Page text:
1.5. Cell proliferation assay
Cells (1 × 104/well) were seeded onto 96-well flat-bottomed plates with 100 μl of medium and incubated for 24 h before TAP-4PH treatment. TAP-4PH was added at 10–50 μM, followed by 24 h of incubation. Cell viability was then measured by a Burker-truk line (Erma, Japan).
1.6. Flow cytometric analysis
HL-60 cells before and after differentiation into neutrophil-like cells were collected and washed with PBS containing 2% FBS. The cells were treated with 50 μM TAP-4PH for 30 min at 37°C and then analyzed by flow cytometry (Gallios; Beckman Coulter, Miami, FL). To quantify cellular uptake of TAP-4PH, 1 × 106 HL-60 cells were seeded onto a 35-mm tissue culture dish with 2 ml of medium and incubated for 24 h. The cells were washed with PBS containing 2% FBS and then incubated at 4°C for 30 min. TAP-4PH was added at a final concentration of 50 μM, followed by incubation for 30 min at 4°C. The cells were then collected and analyzed by the Gallios flow cytometer.
1.7. Phagocytosis assay
The phagocytosis assay of HL-60 cells was performed using a Phagocytosis Assay kit (Cayman Chemical CO., Ann Arbor, MI) according to the manufacturer’s protocol. Briefly, HL-60 cells were differentiated into neutrophil-like cells with 1 μM ATRA for 5 days. The cells were treated with 50 μM TAP-4PH for 30 min, followed by washing to remove TAP-4PH from the cells. Cells (1 × 106/well) were seeded onto 24-well plates with 2 ml of medium containing Latex IgG-PE beads. After 24 h of incubation, the cells were collected and analyzed by the Gallios flow cytometer.
1.8. Cell cycle analysis
Cell cycle analysis was performed as described previously . Briefly, 1 × 106 HL-60 cells were seeded on a 10-cm tissue culture dish with 10 ml of medium and incubated for 24 h before TAP-4PH treatment. TAP-4PH was added to the culture medium at 10 μM, followed by incubation for 48 h. The cells were then fixed and stained with PI/RNase buffer (BD Pharmingen, San Diego, CA). DNA cell cycle analysis was performed by the Gallios flow cytometer.
To apply a fluorescent probe to cell biological applications, the fluorescent compound should be water soluble and small for cellular uptake and emit high fluorescence in an aqueous solvent. We have previously designed and synthesized fluorescent 1,3a,6a-triazapentalene derivatives (Fig 1a) that have a wide range of emission wavelengths [14–16]. Unlike other fluorescent probes with a relatively large molecular size, 1,3a,6a-triazapentalenes have a unique compact skeleton with a 10π-electron system and highly fluorescent chromophore. By applying 2- and 5-substituents, 1,3a,6a-triazapentalenes can be tuned for both fluorescence wavelength and quantum yield. In addition, 1,3a,6a-triazapentalene can be synthesized by our efficient method with an intermolecular cyclo-addition reaction in a single step.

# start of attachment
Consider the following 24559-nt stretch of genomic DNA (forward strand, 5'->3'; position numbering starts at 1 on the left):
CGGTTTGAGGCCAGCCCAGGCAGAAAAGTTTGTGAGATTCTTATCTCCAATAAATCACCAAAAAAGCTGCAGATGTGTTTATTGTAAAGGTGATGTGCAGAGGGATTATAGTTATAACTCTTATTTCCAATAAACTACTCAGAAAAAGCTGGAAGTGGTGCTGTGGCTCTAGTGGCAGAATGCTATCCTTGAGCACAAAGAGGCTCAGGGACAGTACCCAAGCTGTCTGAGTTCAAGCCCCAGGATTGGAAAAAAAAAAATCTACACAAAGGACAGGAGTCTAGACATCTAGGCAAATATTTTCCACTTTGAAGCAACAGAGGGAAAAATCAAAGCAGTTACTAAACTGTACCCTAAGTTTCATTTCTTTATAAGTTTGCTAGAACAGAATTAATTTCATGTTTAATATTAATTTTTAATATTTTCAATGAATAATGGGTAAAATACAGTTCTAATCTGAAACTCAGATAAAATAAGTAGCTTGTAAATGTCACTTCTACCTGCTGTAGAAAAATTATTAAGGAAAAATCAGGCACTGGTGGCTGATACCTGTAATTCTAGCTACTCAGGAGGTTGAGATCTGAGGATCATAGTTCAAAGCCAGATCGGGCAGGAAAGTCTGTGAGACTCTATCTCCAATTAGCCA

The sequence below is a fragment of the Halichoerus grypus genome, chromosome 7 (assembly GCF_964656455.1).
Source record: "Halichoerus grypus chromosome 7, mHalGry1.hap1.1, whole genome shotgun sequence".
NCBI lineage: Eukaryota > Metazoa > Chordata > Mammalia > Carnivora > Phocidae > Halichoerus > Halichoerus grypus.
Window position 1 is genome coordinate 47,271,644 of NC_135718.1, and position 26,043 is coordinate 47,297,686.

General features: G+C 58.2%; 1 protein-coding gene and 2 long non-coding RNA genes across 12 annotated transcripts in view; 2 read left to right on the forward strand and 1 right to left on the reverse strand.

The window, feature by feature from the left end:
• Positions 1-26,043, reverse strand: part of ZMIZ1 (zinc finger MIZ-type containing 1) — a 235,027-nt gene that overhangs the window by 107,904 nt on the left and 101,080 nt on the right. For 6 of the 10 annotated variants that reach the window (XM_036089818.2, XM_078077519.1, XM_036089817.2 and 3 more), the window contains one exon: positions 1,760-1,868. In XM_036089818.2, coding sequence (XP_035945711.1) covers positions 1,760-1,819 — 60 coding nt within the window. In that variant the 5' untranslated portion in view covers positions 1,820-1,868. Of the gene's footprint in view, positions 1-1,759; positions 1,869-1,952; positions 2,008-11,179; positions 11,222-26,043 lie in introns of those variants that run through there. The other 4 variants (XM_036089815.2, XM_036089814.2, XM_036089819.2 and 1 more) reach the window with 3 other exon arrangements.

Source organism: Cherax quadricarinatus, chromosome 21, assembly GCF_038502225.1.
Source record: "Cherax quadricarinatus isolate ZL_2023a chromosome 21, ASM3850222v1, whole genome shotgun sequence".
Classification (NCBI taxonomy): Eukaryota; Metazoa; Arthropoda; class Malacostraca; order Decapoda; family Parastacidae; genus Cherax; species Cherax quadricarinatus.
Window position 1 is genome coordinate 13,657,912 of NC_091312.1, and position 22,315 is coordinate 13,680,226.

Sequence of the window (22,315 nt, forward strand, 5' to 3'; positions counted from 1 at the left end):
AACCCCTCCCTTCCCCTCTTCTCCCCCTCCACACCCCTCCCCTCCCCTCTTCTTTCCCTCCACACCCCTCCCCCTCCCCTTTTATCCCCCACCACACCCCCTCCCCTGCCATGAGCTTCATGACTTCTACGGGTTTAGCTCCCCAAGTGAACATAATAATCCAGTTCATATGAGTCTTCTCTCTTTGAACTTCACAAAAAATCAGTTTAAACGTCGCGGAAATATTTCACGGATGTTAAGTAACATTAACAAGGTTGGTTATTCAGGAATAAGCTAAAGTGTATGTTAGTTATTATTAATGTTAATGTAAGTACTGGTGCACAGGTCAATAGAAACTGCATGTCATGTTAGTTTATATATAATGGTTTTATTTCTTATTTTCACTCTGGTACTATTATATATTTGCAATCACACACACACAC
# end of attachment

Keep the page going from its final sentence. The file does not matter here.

a) Chemical structure of the 1,3a,6a-Triazapentalene derivative TAP-4PH. b) Fluorescence emission spectra of TAP-4PH (10 μM) in aqueous and organic solvents. Green: acetonitrile; red: dichloromethane; blue: acetone; magenta: PBS.
The fluorescence excitation spectra of TAP-4PH were measured in various organic solvents and water (Fig 1b). TAP-4PH showed high fluorescence in phosphate-buffered saline (PBS) and organic solvents (λex/λem = 345 nm/456 nm). The fluorescence intensity in PBS was about half of that in dichloromethane (DCM). Next, various types of cells, tumor-derived cell lines (human lung cancer-derived A549, human cervical cancer-derived HeLa, human non-small cell lung carcinoma-derived H1299, human germ cell embryonal carcinoma-derived NT2/D1) and the human embryonic kidney cell line HEK293, were incubated with 10 μM TAP-4PH for 30 min at 37°C in fetal bovine serum (FBS)-containing medium and then observed by fluorescence microscopy (Biorevo BZ-9000, Keyence, Osaka, Japan). We found that TAP-4PH selectively visualized the cytoplasm of all tested live cells (Fig 2). Co-staining with a nuclear-specific probe confirmed that TAP-4PH selectively visualized the cytoplasm (S1 Fig). The cytotoxicity of TAP-4PH in cells was analyzed by cell counting (Fig 3). TAP-4PH at 10 and 50 μM showed no effect on the proliferation of A549 cells, indicating that TAP-4PH was suitable for live cell imaging.
Luminescence images of live cells treated with 10 μM TAP-4PH for 30 min at 37°C. Scale bar: 20 μm.
Cell numbers were measured after treatment with TAP-4PH for 24 h. Data represent the mean ± SE, n = 3.